Today, the grand jury relies upon the prosecutor to initiate and prepare criminal cases and investigate which come before it. The prosecutor is present while the grand jury hears testimony; he calls and questions the witnesses and draws the indictment. With that great power and authority there is a correlative duty, and that is not to permit a person to stand trial when he knows that perjury permeates the indictment.

At the point at which he learned of the perjury before the grand jury, the prosecuting attorney was under a duty to notify the court and the grand jury, to correct the cancer of justice that had become apparent to him. To permit the appellants to stand trial when the prosecutor knew of the perjury before the grand jury only allowed the cancer to grow.

As we have noted above, the perjury before the grand jury was material because of the change in the law; all of Barron's grand jury testimony relating to the appellants' activities before May 1, 1971 was perjured. The grand jury, if it returned an indictment, might have done so under the Comprehensive Drug Abuse Prevention and Control Act of 1970, supra had it known of the perjury.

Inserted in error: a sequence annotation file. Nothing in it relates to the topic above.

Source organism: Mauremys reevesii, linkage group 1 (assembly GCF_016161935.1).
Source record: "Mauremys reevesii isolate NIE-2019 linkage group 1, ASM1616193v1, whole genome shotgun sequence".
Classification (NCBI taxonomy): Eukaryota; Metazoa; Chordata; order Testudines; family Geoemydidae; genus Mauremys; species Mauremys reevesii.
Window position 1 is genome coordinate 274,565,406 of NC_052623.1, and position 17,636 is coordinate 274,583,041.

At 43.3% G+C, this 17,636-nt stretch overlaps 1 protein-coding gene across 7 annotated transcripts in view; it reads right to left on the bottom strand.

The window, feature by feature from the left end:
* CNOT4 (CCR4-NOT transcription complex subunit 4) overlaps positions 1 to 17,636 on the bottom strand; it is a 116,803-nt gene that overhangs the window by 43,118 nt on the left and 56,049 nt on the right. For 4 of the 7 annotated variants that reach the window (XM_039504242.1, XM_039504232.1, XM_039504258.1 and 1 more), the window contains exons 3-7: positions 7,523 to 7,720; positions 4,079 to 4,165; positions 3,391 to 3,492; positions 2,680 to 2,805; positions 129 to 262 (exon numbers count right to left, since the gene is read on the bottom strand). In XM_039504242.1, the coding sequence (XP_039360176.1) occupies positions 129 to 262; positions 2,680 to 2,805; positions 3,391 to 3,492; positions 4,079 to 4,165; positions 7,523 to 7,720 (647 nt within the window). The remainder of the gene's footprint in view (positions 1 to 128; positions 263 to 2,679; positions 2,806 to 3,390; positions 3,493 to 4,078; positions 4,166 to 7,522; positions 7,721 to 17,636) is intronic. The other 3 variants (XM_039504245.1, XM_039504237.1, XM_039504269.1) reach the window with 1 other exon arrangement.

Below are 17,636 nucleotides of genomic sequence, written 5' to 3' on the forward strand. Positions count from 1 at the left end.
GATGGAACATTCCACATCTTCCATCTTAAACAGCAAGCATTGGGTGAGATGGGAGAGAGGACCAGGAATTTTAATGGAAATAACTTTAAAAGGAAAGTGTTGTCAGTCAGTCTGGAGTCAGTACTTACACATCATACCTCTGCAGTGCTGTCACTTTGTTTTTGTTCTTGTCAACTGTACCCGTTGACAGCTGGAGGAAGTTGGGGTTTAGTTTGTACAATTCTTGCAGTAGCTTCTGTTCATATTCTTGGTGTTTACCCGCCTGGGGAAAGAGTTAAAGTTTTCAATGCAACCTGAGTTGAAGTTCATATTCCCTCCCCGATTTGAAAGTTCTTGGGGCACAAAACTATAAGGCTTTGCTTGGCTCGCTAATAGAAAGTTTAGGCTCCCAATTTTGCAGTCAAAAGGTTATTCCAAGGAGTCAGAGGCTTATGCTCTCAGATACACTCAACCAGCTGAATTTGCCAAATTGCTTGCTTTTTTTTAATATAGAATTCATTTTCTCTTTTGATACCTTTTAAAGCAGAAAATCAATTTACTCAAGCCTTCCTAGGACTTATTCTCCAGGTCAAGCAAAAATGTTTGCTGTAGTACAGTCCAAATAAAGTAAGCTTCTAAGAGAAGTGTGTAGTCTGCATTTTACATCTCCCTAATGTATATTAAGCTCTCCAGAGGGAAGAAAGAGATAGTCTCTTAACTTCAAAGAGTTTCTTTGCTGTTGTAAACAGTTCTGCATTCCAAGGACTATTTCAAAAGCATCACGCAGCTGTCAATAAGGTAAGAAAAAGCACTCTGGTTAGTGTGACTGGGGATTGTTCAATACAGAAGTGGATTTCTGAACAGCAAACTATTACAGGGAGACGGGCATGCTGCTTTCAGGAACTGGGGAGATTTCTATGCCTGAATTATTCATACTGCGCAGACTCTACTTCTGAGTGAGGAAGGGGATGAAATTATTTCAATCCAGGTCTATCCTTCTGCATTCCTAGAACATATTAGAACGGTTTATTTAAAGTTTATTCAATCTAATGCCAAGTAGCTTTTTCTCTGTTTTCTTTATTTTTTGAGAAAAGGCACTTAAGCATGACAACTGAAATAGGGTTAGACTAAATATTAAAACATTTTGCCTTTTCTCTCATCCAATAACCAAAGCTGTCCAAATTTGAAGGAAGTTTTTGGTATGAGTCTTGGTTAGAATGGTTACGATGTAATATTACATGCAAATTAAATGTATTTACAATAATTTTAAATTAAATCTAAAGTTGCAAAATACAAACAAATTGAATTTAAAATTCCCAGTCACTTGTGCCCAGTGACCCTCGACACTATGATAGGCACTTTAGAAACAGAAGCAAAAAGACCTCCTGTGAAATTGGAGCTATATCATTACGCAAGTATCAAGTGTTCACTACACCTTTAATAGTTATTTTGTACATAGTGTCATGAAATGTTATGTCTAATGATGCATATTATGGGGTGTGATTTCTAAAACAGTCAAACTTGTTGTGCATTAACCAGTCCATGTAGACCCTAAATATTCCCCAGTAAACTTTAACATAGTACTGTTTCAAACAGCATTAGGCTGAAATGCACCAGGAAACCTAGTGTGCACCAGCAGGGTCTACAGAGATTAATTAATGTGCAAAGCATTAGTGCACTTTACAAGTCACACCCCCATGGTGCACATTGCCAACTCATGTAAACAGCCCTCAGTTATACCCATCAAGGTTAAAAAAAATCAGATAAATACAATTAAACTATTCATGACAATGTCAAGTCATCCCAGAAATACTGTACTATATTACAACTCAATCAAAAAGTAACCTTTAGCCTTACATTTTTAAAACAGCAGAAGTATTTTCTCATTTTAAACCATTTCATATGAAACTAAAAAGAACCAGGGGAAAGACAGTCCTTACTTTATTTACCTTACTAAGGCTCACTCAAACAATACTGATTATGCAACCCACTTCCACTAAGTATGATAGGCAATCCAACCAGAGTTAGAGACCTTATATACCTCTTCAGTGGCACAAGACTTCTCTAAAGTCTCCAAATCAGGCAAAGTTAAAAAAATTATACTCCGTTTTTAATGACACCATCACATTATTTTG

We also note that jeopardy had not attached at the time the prosecutor learned of the perjured testimony, nor had the statute of limitations for the offenses charged run. Under Illinois v. Somerville, 410 U.S. 458, 93 S.Ct. 1066 35 L.Ed.2d 425 (1973), if the prosecutor had brought the perjury to the court's attention before the trial commenced and the indictments had been dismissed, the Double Jeopardy Clause of the Fifth Amendment would not have barred trial under a new indictment.

We hold that the Due Process Clause of the Fifth Amendment is violated when a defendant has to stand trial on an indictment which the government knows is based partially on perjured testimony, when the perjured testimony is material, and when jeopardy has not attached. Whenever the prosecutor learns of any perjury committed before the grand jury, he is under a duty to immediately inform the court and opposing counsel — and, if the perjury may be material, also the grand jury — in order that appropriate action may be taken.